Displaying 1 - 20 of 337

WCC expresses grave concern over COVID-19 outbreak in Democratic People’s Republic of Korea

World Council of Churches (WCC) acting general secretary Rev. Prof. Dr Ioan Sauca expressed grave concern about a major humanitarian crisis following the emergence of COVID-19 in the Democratic Peoples Republic of Korea (DPRK). Authorities have acknowledged the deaths of at least 50 people and that 1.2 million suspected cases – or almost 5% of the entire population – are being monitored.

Colombian human rights advocates engage in strategic talks in the US

In a recent visit to the United States, a group of four laureates of the National Human Rights Award in Colombia” engaged in meetings in Washington and New York City with government officials, diplomats, and United Nations (UN) representatives. They spoke of the deterioration of the peace process in the country and the importance of international solidarity.

Applications open for WCC Eco-School 2022 with focus on North America

Applications are open for the fifth edition of the World Council of Churches (WCC) Eco-School on Water, Food and Climate Justice, to be held 24 April-1 May 2022 in the North America region. Convening in-person at the Stony Point Center in New York, the event is open to young people under 30 years of age from the North America region only. 

Unity is key when health crisis poses new challenges in Asia

As the COVID-19 pandemic slowly fades, its severe impact on people’s lives lingers on throughout Asia and the rest of the world. In addition to the sufferings and tragic losses of lives caused by the virus, hopes for a brighter future have been dimmed by social isolation, economic recession, increased unemployment and poverty.

Reflecting on California groundwater abuse

I live in western Oregon, part of the Pacific Northwest long regarded as a verdant paradise, courtesy of rains and snowfall that can exceed 100 inches each year.  The snowfall in the mountains sustains our rivers through the dry summer.  But our climate has been profoundly disrupted.  Where I live, summers are far drier and hot.  But just to the south of us, this climate change has caused a drought worse than any drought in the past 1200 years.  Scientists call it a “mega-drought,” a severe drought affecting massive areas of the western United States for more than two decades.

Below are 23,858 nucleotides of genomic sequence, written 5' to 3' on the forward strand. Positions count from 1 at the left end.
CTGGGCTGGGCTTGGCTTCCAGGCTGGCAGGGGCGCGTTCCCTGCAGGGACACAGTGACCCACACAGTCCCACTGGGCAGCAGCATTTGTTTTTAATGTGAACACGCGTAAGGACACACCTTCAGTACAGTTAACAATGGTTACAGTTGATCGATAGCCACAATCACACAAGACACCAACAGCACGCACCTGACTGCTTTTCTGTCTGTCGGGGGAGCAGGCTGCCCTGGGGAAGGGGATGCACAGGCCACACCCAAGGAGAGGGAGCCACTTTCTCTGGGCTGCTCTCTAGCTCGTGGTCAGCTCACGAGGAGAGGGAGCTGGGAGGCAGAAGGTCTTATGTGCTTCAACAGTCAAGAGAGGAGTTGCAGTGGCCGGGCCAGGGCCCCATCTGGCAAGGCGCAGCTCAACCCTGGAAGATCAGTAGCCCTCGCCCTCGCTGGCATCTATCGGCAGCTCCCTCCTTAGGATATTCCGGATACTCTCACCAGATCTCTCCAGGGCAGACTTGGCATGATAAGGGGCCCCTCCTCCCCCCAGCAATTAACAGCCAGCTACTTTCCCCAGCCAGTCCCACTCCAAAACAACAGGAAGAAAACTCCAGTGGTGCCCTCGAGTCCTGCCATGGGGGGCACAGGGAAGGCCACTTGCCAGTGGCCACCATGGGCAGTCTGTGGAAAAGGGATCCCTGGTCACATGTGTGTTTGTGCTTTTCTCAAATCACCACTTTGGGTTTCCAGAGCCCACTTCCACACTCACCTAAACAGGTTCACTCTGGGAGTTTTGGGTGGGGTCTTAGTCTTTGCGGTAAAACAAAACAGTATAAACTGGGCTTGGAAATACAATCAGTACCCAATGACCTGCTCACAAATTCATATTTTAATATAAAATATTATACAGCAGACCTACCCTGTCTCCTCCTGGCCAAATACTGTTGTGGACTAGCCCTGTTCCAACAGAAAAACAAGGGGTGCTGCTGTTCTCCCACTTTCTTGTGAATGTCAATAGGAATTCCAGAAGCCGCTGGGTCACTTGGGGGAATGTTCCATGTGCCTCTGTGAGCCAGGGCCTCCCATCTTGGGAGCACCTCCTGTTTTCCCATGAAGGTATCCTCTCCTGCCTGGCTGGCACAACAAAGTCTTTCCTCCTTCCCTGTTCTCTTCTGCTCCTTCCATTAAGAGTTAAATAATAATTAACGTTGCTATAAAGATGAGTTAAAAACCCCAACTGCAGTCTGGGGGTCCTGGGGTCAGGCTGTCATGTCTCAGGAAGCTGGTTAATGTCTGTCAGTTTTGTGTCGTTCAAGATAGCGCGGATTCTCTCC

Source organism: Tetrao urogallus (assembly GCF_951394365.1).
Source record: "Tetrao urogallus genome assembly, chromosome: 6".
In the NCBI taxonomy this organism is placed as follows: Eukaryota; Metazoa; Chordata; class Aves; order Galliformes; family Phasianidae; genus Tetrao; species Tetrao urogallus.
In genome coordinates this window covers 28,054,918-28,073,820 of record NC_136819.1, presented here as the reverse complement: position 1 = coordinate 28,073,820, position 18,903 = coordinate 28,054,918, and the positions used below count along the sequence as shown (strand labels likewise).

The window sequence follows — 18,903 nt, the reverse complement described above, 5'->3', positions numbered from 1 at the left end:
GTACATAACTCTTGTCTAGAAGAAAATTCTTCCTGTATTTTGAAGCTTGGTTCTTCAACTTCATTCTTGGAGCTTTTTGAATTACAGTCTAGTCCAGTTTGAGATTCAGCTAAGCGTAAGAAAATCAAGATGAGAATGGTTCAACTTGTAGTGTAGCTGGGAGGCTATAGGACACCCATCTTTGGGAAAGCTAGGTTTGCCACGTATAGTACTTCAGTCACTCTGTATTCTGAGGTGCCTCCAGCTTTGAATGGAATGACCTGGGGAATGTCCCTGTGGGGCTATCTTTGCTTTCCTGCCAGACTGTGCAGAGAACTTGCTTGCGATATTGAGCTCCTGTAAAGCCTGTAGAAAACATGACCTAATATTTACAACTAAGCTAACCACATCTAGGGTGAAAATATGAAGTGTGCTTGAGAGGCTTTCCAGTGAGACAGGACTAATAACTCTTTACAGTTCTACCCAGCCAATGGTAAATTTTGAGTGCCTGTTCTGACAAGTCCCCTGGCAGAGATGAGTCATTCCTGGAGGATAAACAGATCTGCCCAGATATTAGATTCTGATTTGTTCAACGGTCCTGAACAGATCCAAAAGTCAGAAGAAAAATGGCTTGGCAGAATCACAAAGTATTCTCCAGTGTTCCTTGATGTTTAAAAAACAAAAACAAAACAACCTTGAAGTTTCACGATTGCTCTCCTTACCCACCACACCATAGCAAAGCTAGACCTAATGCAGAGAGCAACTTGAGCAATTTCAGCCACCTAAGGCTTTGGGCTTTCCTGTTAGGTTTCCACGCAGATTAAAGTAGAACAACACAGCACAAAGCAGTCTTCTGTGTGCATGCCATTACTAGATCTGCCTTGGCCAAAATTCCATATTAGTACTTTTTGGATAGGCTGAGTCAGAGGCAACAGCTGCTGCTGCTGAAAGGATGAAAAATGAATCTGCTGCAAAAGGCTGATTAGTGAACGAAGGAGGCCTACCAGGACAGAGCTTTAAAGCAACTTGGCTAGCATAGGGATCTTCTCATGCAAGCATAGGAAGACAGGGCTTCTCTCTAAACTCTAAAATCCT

“Bathroom ministry” for the homeless

Whether people have access to a safe and clean toilet has wide-reaching consequences for their dignity, health, access to education, and gender equality. Churches around the world are therefore acting as messengers, implementers, advocators, and guardians to promote better sanitation and hygiene. There are many practical and encouraging examples. One is the Episcopal Church of Saints Andrew & Matthew (SsAM) in Wilmington (Delaware) in the USA, which has a “community bathroom” that people from the homeless community can use.

West Papuan Council of Churches issues a 'moral call’ for their people

For the people of the Indonesian province of West Papua, human rights have significantly deteriorated throughout 2019 and 2020, as demonstrated by the latest biennial report issued by the International Coalition for Papua. In this context, the West Papuan Council of Churches issued a moral call to the international community on behalf of their people.

Perkins names Dr Evelyn Parker as 2021 Distinguished Alumna

The Perkins School of Theology Alumni/ae Council selected Dr Evelyn L. Parker as the 2021 recipient of the Perkins Distinguished Alumnus/a Award. The award recognizes Perkins graduates who have demonstrated effectiveness and integrity in service to the church, continuing support for the goals of Perkins and Southern Methodist University, outstanding service to the community, and exemplary character.

Climate crisis fuels existing water injustice

2021 has shown how vulnerable and unprepared even wealthy, industrialized countries are in the face of the escalating climate crisis. Devastating flooding, unprecedented heat waves and out-of-control wildfires have hit parts of Europe and North America. Yet this is just a foretaste of catastrophes that have long since become a bitter reality in other parts of the world. They are almost always a matter of too much or too little water. Yet water problems are often the result of discrimination and political failure, especially in times of climate change.